woman making pour over coffee in a kalita wave
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The Complete Guide to Pour Over Coffee (With Video)

what is pour over coffee?

Pour over coffee is increasingly being found on cafe menus around the world and for good reason, because pour over is delicious. But with such a huge choice of coffees on offer, you’re left wondering what even is pour over coffee?

Pour over is a coffee brewing method known as percolation. Percolation is a method whereby boiled water is poured over a bed of coffee in stages, immediately filtering through into a carafe. Pour over brewers are either cone-shaped or flat-bottomed. Pour over coffee is aromatic, has bright acidity and is light in body.

If you’ve never tried pour over coffee, you’re in for a treat. Read on for all the information you need plus a video on how to make pour over coffee.

Pour over coffee

Pour over coffee makers are a type of percolation brewer. Percolation brewers differ from infusion, or full-immersion, brewers because they brew by submerging all of the ground coffee in all of the water. Some examples of infusion brewers are the French press, AeroPress or Clever Dripper.

Pour over, or percolation, coffee has a very different flavour profile to coffee prepared using infusion brewers. Pour over coffee is bright, aromatic and fragrant with a thinner body and heightened acidity.

Preparing coffee using a pour over coffee maker is said to give the coffee a ‘pour over taste’, influencing and changing how the coffee beans taste.

Infusion, or full-immersion, brewers have little impact when it comes to altering the coffee beans inherent flavours, which is why it’s the method used to cup (test and assess) coffee.

To make a cooking comparison, an infusion brewer would be like cooking vegetables by steaming. Steaming vegetables means that there is little effect on the natural flavours of the vegetables.

Pour over brewers alter the taste in the same way that frying or grilling vegetables do – the cooking method creates new flavours.

One excellent benefit, apart from taste, is that pour over coffee requires less ground coffee than infusion to achieve the same strength.

Typical coffee-to-water ratios for pour over are 60g per litre whereas infusion is 75g per litre. That’s 25 percent less coffee for the same brew strength. Nifty.

chemex and hario v60

Pour over coffee makers

Pour over coffee makers are essentially funnels. They tend to be either cone-shaped or flat-bottomed. At the bottom of the brewer is one or more holes through which the liquid coffee passes.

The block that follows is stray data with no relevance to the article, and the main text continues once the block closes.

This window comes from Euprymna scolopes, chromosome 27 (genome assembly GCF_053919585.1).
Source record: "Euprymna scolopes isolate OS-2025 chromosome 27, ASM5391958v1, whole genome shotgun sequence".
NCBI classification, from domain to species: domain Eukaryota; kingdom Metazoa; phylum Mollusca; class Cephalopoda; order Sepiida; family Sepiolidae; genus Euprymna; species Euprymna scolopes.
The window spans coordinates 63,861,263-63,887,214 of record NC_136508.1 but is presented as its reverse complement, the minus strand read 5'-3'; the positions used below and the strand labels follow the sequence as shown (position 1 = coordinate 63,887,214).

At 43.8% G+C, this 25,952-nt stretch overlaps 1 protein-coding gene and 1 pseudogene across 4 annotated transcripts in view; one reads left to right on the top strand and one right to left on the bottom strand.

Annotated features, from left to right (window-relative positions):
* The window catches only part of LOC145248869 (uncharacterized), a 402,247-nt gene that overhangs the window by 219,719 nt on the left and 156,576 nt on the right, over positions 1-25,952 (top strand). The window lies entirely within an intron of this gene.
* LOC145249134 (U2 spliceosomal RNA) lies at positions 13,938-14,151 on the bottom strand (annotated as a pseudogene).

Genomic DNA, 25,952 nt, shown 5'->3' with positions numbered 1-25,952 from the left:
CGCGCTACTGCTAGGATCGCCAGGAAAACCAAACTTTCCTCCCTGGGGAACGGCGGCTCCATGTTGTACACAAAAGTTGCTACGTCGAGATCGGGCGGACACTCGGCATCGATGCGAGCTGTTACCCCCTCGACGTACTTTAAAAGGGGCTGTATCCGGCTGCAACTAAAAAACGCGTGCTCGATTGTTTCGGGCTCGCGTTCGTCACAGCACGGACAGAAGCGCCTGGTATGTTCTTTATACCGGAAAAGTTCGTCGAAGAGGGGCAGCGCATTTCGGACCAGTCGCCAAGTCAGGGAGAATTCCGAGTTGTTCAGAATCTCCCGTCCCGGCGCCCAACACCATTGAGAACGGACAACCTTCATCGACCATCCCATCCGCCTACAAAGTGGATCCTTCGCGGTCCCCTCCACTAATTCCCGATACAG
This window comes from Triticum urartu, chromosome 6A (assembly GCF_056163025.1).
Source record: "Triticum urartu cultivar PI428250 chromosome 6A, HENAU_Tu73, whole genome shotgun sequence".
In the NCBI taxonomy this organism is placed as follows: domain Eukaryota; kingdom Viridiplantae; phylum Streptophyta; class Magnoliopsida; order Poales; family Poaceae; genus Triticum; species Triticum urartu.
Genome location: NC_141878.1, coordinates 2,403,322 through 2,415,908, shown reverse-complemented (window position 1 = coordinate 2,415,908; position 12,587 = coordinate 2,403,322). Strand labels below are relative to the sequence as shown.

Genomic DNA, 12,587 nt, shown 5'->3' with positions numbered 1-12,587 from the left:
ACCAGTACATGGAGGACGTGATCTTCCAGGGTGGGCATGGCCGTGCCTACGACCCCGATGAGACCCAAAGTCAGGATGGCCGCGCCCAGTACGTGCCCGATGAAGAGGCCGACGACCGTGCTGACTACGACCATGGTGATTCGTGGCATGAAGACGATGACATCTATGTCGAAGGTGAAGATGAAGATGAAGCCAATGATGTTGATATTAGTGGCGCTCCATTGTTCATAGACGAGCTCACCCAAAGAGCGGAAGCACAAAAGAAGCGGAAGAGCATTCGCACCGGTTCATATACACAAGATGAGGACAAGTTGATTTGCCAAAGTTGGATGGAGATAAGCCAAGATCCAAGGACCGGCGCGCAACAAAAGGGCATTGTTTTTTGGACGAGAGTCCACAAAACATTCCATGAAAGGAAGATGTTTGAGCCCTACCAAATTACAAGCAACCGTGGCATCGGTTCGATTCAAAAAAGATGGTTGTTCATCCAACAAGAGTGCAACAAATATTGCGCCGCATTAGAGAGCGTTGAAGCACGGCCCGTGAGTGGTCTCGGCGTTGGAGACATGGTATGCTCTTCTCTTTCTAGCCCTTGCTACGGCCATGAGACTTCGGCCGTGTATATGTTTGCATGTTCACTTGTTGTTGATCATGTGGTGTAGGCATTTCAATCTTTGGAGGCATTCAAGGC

The most popular pour over coffee makers are the Hario V60, Kalita Wave, Chemex and to a lesser extent the Beehouse.

Pour over coffee makers require a filter of some kind to separate the ground coffee from the liquid. Filters come in a variety of materials such as paper, plastic, metal or cloth. Each type of filter influences how the coffee tastes.

The coffee makers themselves also come in a variety of materials. The most popular brewers are either made from glass, metal, ceramic, copper or plastic. Some coffee makers, such as the Hario V60 and Kalita Wave, come in a variety of materials.

Maintaining a high water temperature is incredibly important when preparing pour over coffee. Because the water is in contact with the coffee for a short amount of time, the water needs to be extremely hot in order to efficiently extract the flavour from the ground coffee.

Coffee aficionados such as James Hoffmann and Matt Perger have actually praised the idea of using boiling water (100°C / 212°F) when making a pour over, especially with lighter roasts.

A way to ensure that the water stays as hot as possible is to use a plastic coffee maker. Plastic is superior at retaining heat, something that’s probably a surprise to you. We’ll look at this in a bit more detail later on.

Cold brew coffee can also be prepared using a type of slow drip pour over method. Cold water is fed drop by drop over a bed of coffee in a process that lasts anywhere from three to six hours.

Despite taking so long, it’s a lot quicker than the more common method of brewing cold brew by infusion. Slow drip cold brew also produces a very different flavour profile that’s brighter and less heavy. Check out our five cold brew coffee recipes that you can make easily at home.

The grind quality (uniformity) is highly important in pour over preparation – much more so than with infusion. Huge differences in the size of the coffee grounds create a cup of coffee that is unbalanced.

This is like how you chop up vegetables to the same size in order to cook at the same rate. A combination of smaller and larger pieces results in under- and over-cooking. The same is true for coffee.

What is the difference between pour over and drip coffee?

Pour over and drip coffee are both percolation brewers, but they differ in that pour over is manual and drip is electric. Manual pour over brewers provide greater control, making for a superior cup of coffee. Electronic drip machines are programmable and more convenient as the machine brews the coffee for you.